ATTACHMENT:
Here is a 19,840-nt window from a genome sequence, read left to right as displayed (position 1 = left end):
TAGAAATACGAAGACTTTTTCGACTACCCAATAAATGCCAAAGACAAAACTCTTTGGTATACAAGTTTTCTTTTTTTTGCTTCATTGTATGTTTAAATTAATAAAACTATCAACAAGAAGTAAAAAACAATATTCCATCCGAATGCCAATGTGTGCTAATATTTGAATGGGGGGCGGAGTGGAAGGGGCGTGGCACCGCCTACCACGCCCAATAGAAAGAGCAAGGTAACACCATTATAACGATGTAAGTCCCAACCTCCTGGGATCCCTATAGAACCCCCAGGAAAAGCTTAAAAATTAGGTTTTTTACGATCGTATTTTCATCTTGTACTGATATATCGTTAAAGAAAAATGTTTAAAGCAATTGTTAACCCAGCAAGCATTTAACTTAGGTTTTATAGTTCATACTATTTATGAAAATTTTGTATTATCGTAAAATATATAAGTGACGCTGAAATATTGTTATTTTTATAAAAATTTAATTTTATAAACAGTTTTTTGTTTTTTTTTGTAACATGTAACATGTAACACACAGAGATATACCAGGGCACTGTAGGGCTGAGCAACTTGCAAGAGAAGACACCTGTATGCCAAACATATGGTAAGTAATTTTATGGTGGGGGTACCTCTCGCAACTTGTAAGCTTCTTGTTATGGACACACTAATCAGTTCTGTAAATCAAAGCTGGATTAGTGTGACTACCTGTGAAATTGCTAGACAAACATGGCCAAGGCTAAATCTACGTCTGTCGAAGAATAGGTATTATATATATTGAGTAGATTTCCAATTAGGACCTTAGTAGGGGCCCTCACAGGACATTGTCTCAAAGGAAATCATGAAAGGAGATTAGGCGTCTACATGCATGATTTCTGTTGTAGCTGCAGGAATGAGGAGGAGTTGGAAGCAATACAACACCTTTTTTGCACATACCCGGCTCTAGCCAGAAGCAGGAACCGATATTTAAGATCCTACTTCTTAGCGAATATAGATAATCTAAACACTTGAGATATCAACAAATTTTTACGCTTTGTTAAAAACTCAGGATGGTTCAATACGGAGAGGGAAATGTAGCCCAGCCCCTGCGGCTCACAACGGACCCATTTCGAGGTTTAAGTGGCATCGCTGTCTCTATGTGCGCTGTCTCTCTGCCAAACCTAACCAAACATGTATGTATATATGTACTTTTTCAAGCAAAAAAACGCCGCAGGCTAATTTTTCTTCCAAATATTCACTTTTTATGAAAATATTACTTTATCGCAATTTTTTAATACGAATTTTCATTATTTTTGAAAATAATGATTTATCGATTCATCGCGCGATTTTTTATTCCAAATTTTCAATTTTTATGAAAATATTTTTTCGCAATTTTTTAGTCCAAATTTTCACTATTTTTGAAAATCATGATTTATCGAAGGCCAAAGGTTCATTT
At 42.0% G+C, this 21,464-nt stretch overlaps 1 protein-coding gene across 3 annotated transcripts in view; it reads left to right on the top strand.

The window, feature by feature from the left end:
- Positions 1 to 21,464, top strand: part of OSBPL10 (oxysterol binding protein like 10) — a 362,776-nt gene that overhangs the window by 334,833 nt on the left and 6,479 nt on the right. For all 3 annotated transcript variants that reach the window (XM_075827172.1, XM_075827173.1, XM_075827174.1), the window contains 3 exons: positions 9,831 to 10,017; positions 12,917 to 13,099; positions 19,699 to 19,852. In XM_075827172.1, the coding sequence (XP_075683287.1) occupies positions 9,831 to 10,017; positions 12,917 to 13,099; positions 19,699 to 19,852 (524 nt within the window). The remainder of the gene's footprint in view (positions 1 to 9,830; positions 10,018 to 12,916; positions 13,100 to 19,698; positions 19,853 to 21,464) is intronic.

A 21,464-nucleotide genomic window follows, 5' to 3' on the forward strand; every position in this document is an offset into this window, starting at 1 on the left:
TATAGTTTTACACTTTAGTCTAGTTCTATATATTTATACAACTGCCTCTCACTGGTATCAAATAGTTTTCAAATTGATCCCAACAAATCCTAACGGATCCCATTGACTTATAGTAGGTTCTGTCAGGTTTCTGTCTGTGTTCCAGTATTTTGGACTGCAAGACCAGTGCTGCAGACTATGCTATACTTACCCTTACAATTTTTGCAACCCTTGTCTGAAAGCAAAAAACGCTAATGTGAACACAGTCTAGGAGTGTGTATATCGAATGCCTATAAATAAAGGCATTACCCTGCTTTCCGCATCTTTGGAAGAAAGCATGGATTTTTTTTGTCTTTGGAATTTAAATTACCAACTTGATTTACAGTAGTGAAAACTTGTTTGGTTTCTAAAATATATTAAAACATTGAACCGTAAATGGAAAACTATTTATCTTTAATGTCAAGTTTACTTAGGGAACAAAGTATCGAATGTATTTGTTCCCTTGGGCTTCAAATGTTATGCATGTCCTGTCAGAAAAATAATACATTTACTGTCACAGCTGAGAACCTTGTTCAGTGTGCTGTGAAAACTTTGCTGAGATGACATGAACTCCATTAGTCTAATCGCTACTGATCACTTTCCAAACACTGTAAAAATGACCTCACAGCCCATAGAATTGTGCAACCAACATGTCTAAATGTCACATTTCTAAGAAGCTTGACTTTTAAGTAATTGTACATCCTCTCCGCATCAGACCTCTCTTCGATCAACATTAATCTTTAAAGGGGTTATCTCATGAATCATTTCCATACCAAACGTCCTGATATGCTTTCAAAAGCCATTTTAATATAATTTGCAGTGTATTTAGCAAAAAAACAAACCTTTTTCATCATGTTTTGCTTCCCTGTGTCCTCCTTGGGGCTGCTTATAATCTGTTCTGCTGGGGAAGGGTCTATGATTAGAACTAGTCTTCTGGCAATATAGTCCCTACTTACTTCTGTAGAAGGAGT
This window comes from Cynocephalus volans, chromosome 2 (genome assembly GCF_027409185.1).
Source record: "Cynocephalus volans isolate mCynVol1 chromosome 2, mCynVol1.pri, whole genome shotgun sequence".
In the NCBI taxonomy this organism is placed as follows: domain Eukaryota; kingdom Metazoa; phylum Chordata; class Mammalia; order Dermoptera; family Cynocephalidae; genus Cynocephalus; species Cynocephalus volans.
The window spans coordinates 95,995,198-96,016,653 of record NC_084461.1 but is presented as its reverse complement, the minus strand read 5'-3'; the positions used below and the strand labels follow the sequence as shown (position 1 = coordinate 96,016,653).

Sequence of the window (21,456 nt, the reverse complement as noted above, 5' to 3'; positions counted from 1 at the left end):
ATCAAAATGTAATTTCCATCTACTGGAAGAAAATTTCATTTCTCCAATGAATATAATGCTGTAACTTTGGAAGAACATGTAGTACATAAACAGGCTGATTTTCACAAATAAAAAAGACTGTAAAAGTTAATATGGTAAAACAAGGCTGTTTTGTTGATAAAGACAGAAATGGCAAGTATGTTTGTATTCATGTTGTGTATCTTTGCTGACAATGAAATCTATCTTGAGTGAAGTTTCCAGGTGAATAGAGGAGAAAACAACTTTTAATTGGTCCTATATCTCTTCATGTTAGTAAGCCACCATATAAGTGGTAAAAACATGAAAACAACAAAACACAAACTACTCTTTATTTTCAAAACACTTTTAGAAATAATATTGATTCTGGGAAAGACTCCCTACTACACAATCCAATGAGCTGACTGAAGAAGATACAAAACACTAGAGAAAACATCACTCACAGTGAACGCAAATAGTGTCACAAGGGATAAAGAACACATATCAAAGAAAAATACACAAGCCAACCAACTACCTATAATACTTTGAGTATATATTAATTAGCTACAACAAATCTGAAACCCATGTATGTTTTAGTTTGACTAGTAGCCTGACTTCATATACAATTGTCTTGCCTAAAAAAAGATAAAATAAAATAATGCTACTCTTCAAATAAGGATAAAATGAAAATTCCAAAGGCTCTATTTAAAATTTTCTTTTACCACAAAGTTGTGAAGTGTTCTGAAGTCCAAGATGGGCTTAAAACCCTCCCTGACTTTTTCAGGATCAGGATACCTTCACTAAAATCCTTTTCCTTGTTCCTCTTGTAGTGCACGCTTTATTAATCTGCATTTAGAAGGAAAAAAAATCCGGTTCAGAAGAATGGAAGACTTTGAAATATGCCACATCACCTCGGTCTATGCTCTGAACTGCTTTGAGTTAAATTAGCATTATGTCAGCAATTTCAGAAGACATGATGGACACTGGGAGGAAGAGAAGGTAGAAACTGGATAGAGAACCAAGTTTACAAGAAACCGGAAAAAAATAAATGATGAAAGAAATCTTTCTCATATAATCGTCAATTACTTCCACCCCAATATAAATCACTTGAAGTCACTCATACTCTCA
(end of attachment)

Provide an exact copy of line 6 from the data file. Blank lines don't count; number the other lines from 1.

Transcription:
A 21,464-nucleotide genomic window follows, 5' to 3' on the forward strand; every position in this document is an offset into this window, starting at 1 on the left: